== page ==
The North East Independent School District in San Antonio, Texas, has pulled 414 books from their shelves for review following a letter from a Republican lawmaker labelling them inappropriate. They are also adding an electronic tool that will allow parents to see which books their children have checked out from the library.
In October, Republican lawmaker Matt Krause sent a letter to the Texas Education Agency with a list of 850 books. He asked that every district in the state report whether they had any of the books on the list and how much was spent on them, as well as any other book that could cause “an individual [to] feel discomfort, guilt, anguish, or any other form of psychological distress on account of the individual’s race or sex” or that covers topics such as “human sexuality.”
Texas governor Greg Abbott has also been calling for censorship of school library books, calling for the removal of “pornography” from schools, which is an accusation that has typically been aimed at LGBTQ titles in recent school and public library book challenges.
The list from Matt Krause is wide-ranging, covering everything from nonfiction books about STIs to picture book about gender-nonconforming characters to history books about racism. I analyzed each entry on the list and found that the majority of them were LGBTQ YA books, but it seems to include any book that mentions LGBTQ people, even as minor characters. The list also includes glaring mistakes, troubling inclusions (such as several books on students’ rights), and several indications that it was put together using a keyword search, not analysis of each title.
Most districts ignored this letter, stating that they have no legal obligation to report this data to Krause. Others did an estimate of how much staff time it would cost the district to provide this information and requested the state provide that funding up front. If every district did this analysis, it would cost the state millions of dollars in staff hours.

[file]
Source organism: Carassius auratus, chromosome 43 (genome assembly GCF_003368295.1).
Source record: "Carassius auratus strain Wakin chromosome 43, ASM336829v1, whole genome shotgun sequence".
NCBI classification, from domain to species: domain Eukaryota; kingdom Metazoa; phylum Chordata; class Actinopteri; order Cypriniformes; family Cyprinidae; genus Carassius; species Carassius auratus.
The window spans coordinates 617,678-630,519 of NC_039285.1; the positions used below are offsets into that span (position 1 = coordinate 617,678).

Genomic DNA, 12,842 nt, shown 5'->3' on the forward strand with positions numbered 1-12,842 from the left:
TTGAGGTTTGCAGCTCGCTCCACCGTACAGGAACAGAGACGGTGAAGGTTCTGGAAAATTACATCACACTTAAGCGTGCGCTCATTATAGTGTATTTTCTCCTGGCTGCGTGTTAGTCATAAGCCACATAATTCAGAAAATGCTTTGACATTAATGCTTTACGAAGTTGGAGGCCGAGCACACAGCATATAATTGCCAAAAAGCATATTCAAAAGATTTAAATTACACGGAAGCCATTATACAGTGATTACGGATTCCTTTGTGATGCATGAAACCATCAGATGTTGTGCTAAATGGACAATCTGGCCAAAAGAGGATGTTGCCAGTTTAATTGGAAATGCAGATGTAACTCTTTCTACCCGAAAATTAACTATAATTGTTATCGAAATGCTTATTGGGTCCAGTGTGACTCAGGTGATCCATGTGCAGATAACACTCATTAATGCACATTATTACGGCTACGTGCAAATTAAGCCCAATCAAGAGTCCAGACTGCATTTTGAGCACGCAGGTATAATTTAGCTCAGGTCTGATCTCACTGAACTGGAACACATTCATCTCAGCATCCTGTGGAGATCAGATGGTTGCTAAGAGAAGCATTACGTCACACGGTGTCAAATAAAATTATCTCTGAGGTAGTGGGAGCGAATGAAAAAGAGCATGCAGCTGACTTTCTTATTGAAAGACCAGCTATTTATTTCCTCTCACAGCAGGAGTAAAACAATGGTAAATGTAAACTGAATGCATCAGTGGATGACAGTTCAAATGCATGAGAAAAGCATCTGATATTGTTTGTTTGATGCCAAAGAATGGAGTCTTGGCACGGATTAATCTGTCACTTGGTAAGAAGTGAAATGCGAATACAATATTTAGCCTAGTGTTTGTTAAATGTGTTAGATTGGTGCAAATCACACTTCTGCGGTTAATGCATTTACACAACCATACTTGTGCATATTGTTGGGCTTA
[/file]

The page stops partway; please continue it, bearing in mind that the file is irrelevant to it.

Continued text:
The North East ISD is the first district to have such an far-reaching response to this letter, and students (as well as other members of the community) are protesting, calling it censorship. A student-created petition has already gathered 1,000 signatures opposing the removal of these books from schools. In addition to being pulled from school library shelves, the titles have also been removed from the online catalog and apps students have access to.
The Texas Association of School Boards has released a statement detailing how book challenges should be handled by school districts, as well as outlining the difference between how instructional materials are chosen versus library books. It states,
Generally, when school library books are challenged, they remain on the shelves until the review process has finished. The North East ISD spokesperson Aubrey Chancellor argues that this isn’t a challenge, but a “verification,” and therefore does not have to follow the procedures associated with a formal complaint–the procedures that ensure students’ First Amendment rights aren’t being violated. She states that the district has chosen to be “proactive” in removing books from the shelves.
A representative of Association of Texas Professional Educators commented on how this inquiry comes at a time when schools are already spread thin, dealing with staffing shortages due to the pandemic:
We continue to question the wisdom of a state lawmaker asking school districts to embark on these time-consuming and costly investigations at a time when they are already struggling to maintain the staffing levels necessary to conduct normal business.
One student was disturbed by the kinds of books that disappeared from her high school library: books discussing Indigenous and racialized groups, books teaching about consent and safe sex, and classic feminist works like The Handmaid’s Tale. She took to Instagram, saying,
This censorship will affect already marginalized students the most. It’s books about antiracism and LGBTQ issues that have been targeted, and queer and POC students already see very few reflections of themselves in school curricula or media at large. Removing these books means they can’t even seek out books they can relate to.
This is especially true for students from low-income families, who rely on the library to access these materials at all. And for closeted students from unsupportive families, reading these books in the school library may be the only place they can find representation and explore the questions they have about themselves.
Since the review began, 100 books have been returned to school libraries, though even if every book is returned, it’s a chilling statement for queer students and students of color to see how quickly they can be erased from their own school libraries.
To keep up with censorship news, check back at Book Riot for our weekly censorship news posts every Friday. Also consider following @FReadom_Fighters on Twitter, who have been raising awareness of recent book challenges, especially in Texas. A few more relevant links: